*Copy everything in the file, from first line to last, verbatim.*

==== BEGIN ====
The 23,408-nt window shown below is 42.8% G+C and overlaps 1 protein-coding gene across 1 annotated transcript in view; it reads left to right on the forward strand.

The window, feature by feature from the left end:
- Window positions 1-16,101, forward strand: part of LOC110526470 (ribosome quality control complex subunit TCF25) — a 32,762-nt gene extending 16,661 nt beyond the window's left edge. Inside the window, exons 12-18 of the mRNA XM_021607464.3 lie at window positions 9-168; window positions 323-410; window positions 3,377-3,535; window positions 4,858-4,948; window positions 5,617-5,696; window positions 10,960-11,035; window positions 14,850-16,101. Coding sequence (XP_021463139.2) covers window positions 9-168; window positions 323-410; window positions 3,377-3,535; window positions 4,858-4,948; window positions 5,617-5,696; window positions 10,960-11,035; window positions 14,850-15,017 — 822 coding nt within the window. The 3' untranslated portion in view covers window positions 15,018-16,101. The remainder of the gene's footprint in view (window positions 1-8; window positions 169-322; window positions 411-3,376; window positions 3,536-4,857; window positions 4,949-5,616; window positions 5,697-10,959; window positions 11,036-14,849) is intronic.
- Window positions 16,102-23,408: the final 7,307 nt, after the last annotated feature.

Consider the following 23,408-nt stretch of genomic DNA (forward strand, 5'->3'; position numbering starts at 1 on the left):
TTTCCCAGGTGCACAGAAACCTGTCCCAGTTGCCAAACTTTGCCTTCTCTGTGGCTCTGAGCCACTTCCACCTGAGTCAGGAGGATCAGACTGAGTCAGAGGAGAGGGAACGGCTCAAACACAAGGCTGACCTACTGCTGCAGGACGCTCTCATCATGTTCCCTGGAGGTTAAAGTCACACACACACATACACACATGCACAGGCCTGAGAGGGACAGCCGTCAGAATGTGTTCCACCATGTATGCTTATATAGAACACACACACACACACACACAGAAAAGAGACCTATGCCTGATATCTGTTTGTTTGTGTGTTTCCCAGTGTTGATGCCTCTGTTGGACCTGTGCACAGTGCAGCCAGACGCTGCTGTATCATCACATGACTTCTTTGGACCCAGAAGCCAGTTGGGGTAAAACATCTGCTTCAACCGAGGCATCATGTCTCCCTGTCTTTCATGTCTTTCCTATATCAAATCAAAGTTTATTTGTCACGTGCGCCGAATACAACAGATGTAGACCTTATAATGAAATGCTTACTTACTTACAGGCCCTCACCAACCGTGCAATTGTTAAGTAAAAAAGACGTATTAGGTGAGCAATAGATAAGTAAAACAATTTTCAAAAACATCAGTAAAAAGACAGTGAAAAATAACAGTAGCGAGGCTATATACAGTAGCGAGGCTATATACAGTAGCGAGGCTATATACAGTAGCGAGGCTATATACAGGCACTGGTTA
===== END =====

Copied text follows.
The 23,408-nt window shown below is 42.8% G+C and overlaps 1 protein-coding gene across 1 annotated transcript in view; it reads left to right on the forward strand.

The window, feature by feature from the left end:
- Window positions 1-16,101, forward strand: part of LOC110526470 (ribosome quality control complex subunit TCF25) — a 32,762-nt gene extending 16,661 nt beyond the window's left edge. Inside the window, exons 12-18 of the mRNA XM_021607464.3 lie at window positions 9-168; window positions 323-410; window positions 3,377-3,535; window positions 4,858-4,948; window positions 5,617-5,696; window positions 10,960-11,035; window positions 14,850-16,101. Coding sequence (XP_021463139.2) covers window positions 9-168; window positions 323-410; window positions 3,377-3,535; window positions 4,858-4,948; window positions 5,617-5,696; window positions 10,960-11,035; window positions 14,850-15,017 — 822 coding nt within the window. The 3' untranslated portion in view covers window positions 15,018-16,101. The remainder of the gene's footprint in view (window positions 1-8; window positions 169-322; window positions 411-3,376; window positions 3,536-4,857; window positions 4,949-5,616; window positions 5,697-10,959; window positions 11,036-14,849) is intronic.
- Window positions 16,102-23,408: the final 7,307 nt, after the last annotated feature.

Consider the following 23,408-nt stretch of genomic DNA (forward strand, 5'->3'; position numbering starts at 1 on the left):
TTTCCCAGGTGCACAGAAACCTGTCCCAGTTGCCAAACTTTGCCTTCTCTGTGGCTCTGAGCCACTTCCACCTGAGTCAGGAGGATCAGACTGAGTCAGAGGAGAGGGAACGGCTCAAACACAAGGCTGACCTACTGCTGCAGGACGCTCTCATCATGTTCCCTGGAGGTTAAAGTCACACACACACATACACACATGCACAGGCCTGAGAGGGACAGCCGTCAGAATGTGTTCCACCATGTATGCTTATATAGAACACACACACACACACACACAGAAAAGAGACCTATGCCTGATATCTGTTTGTTTGTGTGTTTCCCAGTGTTGATGCCTCTGTTGGACCTGTGCACAGTGCAGCCAGACGCTGCTGTATCATCACATGACTTCTTTGGACCCAGAAGCCAGTTGGGGTAAAACATCTGCTTCAACCGAGGCATCATGTCTCCCTGTCTTTCATGTCTTTCCTATATCAAATCAAAGTTTATTTGTCACGTGCGCCGAATACAACAGATGTAGACCTTATAATGAAATGCTTACTTACTTACAGGCCCTCACCAACCGTGCAATTGTTAAGTAAAAAAGACGTATTAGGTGAGCAATAGATAAGTAAAACAATTTTCAAAAACATCAGTAAAAAGACAGTGAAAAATAACAGTAGCGAGGCTATATACAGTAGCGAGGCTATATACAGTAGCGAGGCTATATACAGTAGCGAGGCTATATACAGGCACTGGTTA